Newsday is reporting that a federal grand jury has subpoenaed records of calls made from the president’s Air Force One in the week before the name of a covert CIA agent was leaked to the press last year. The grand jury has also subpoenaed records from the White House Iraq Group, a little-known internal task force established in August 2002 to help publicize the threat posed by Saddam Hussein. Regular participants in the group included Bush’s senior political adviser Karl Rove, strategists Karen Hughes and Mary Matalin, national security adviser Condoleezza Rice and Vice President Cheney’s Chief of Staff Lewis Libby. Also subpoenaed were records of contacts between the White House and more than two dozen journalists and media outlets. The grand jury is trying to determine who within the administration outed the identity of CIA operative Valerie Plame to conservative columnist Robert Novak. Plame is the wife of former U.S. diplomat Joseph Wilson, who was an outspoken critic of the Bush administration.
The Senate’s most senior member, Robert Byrd, has called on Congress to create an independent Iraq intelligence commission because he questions the independence of the panel appointed by President Bush. Byrd said, “The President has described the panel that he created as being an independent commission. Well, nothing could be further from the truth.”
Meanwhile, The Hill is reporting that the White House is rebuffing a request by Senator John McCain to give the president-appointed Iraq intelligence commission power to subpoena records.
And CIA Director George J. Tenet is appearing today for questioning on Iraq intelligence in a closed session of the House Permanent Select Committee on Intelligence. He appeared before the Senate Intelligence Committee in closed session yesterday.
In Iraq, The Pentagon’s most senior commander, General John Abizaid, has admitted that it is “possible” Iraq could descend into civil war.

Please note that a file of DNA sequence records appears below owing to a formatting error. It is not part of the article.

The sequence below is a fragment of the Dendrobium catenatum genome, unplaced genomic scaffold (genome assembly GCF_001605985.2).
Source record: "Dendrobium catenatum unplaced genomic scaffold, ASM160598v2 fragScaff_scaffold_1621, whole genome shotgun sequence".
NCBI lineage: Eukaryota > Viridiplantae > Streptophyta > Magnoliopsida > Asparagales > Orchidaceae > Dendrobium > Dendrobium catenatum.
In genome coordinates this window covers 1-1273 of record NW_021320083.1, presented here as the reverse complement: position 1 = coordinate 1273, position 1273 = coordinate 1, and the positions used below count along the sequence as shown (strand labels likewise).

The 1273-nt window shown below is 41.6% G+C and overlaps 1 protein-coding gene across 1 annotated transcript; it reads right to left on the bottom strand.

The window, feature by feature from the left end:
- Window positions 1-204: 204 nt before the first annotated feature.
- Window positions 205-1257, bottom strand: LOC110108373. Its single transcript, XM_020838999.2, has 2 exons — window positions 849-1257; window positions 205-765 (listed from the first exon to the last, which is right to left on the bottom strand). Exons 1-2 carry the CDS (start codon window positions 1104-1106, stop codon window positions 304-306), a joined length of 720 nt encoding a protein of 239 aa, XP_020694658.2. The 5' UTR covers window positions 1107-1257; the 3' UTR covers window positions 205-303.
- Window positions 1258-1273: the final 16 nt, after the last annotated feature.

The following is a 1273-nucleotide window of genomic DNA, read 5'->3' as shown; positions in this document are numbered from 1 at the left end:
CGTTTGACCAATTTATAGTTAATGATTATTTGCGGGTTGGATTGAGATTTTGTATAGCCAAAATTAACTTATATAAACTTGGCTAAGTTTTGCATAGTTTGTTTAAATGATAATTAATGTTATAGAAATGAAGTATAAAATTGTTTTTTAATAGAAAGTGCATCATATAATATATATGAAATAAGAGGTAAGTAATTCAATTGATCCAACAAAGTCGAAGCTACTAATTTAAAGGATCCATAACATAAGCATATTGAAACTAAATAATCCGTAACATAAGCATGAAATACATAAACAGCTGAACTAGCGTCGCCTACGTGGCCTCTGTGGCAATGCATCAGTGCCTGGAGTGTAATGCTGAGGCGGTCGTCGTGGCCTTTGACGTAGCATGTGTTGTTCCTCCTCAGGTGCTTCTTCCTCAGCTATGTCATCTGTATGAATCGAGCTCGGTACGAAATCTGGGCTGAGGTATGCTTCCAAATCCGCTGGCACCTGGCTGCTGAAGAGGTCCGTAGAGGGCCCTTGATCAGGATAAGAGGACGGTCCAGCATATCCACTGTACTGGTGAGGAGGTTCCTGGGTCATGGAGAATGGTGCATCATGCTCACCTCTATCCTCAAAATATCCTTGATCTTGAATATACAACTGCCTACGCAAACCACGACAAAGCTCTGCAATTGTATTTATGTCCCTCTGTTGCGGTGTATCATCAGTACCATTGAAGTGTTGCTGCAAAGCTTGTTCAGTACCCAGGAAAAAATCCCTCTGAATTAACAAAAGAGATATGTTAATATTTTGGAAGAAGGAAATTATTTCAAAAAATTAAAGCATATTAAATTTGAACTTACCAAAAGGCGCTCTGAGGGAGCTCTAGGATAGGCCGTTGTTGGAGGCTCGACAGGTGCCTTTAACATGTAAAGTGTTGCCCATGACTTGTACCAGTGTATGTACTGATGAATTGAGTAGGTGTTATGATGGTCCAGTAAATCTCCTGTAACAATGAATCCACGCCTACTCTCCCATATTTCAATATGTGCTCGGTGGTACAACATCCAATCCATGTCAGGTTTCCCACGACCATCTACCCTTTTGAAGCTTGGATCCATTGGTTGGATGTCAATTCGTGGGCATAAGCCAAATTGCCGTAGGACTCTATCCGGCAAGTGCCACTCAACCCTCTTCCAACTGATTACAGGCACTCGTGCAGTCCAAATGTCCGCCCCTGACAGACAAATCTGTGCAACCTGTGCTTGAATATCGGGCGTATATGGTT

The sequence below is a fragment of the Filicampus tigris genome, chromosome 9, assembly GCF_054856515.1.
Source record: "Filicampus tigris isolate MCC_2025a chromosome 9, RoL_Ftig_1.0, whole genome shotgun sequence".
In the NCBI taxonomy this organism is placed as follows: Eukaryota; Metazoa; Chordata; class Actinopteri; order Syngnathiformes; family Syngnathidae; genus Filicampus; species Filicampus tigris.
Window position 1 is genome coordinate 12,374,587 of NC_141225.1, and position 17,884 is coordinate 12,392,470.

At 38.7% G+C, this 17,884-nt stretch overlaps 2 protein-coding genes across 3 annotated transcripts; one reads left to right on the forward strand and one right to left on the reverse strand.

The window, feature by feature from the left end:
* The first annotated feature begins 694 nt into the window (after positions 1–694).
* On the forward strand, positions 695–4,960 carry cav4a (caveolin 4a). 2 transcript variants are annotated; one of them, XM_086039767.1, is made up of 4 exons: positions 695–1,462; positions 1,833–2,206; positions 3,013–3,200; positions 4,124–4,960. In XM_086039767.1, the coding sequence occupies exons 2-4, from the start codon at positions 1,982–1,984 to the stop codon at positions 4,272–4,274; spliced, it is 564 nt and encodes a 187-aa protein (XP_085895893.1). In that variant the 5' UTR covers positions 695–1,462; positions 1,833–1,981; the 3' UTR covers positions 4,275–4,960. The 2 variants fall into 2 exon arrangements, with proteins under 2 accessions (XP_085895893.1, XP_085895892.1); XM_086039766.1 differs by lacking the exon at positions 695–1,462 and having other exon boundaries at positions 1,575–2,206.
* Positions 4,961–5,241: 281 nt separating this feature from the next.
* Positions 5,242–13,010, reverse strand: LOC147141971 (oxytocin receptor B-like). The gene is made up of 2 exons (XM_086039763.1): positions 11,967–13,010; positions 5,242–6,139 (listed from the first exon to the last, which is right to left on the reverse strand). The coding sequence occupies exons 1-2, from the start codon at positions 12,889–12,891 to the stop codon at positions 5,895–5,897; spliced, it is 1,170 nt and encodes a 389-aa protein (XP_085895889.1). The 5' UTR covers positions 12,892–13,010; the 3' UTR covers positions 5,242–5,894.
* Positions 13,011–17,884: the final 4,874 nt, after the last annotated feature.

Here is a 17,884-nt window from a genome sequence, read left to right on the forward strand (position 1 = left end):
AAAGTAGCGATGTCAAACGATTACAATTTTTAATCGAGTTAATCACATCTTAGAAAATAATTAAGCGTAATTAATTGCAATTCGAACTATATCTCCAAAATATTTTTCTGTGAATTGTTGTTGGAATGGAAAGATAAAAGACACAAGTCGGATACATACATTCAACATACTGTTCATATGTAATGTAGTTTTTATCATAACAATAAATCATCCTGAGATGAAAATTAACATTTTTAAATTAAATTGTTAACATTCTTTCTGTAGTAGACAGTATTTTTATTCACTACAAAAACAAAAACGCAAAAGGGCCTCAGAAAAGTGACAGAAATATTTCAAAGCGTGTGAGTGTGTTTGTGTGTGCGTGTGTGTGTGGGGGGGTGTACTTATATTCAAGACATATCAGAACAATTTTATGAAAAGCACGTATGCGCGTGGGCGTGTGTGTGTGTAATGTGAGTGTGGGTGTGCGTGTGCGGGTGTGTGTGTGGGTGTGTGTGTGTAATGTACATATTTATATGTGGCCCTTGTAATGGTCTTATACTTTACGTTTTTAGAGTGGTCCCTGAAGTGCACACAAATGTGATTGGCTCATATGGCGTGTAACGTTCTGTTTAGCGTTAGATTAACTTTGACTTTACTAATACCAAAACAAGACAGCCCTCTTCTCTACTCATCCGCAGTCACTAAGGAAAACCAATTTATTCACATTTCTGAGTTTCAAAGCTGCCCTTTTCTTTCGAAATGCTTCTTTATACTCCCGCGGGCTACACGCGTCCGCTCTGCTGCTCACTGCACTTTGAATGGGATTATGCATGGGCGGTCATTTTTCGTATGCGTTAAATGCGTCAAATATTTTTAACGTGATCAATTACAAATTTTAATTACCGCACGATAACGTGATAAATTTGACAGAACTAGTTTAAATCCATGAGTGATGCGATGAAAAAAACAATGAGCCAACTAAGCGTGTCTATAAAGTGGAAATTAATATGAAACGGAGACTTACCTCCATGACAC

In campaign news, a new Associated Press poll has found that in a three-way presidential race between George Bush, John Kerry and Ralph Nader, Bush would narrowly beat Kerry. The poll put Bush’s support at 46 percent, Kerry at 45 percent and Nader at 6 percent.
The Los Angeles Times is reporting that Rev. Al Sharpton may soon drop out of the presidential race if Senator John F. Kerry agrees to adopt a more pronounced “urban agenda.”
Republican Oklahoma Congressmember Tom Cole came under criticism yesterday for his comments on the significance of November’s presidential election. He recently told an audience, “If George Bush loses the election, Osama bin Laden wins the election. It’s that simple. It will be interpreted that way by enemies of the United States around the world.”
Eight antiwar protesters will be appearing in court later this month following their arrest during a recent Army-Navy basketball game at West Point. They were arrested for standing in the last row of the bleachers wearing T-shirts that spelled out “U.S. Out of Iraq.” The eight activists, who included two veterans, were arrested for trespassing and disorderly conduct.
A three-month Senate investigation has found top Republican staffers systematically downloaded over 4,600 computer files from Democratic offices. The investigation was carried out by the Senate’s top law enforcement officer, Senate Sergeant-at-Arms William Pickle. He made no recommendations about whether to pursue criminal prosecutions but said several federal laws were likely broken. The report identified two staffers, including Manuel Miranda, who became Senate Majority Leader Bill Frist’s top aide on judicial nominations. Both Miranda and the other staffer, Jason Lundell, left their Senate jobs during the investigation.
This news from Venezuela: The country’s ambassador to the United Nations resigned yesterday in protest over Venezuelan President Hugo Chávez’s handling of a referendum on his presidency. The ambassador, Milos Alcalay, said citizens should be allowed to vote on whether they want the democratically elected Chávez to finish his term. He also accused the National Electoral Council of engaging in “very tricky action” after it questioned the authenticity of 800,000 signatures on a presidential referendum.
The states of South Dakota and Wyoming both abolished the juvenile death penalty this week. Thirty-one states now bar the execution of youthful offenders for crimes committed at the age of 16 or 17.
The world’s largest organization of anthropologists have responded to President Bush’s charge that same-sex marriage posed a threat to our civilization. The executive board of the American Anthropological Association issued a statement reading, “The results of more than a century of anthropological research on households, kinship relationships and families, across cultures and through time, provide no support whatsoever for the view that either civilization or viable social orders depend upon marriage as an exclusively heterosexual institution. Rather, anthropological research supports the conclusion that a vast array of family types, including families built upon same-sex partnerships, can contribute to stable and humane societies.”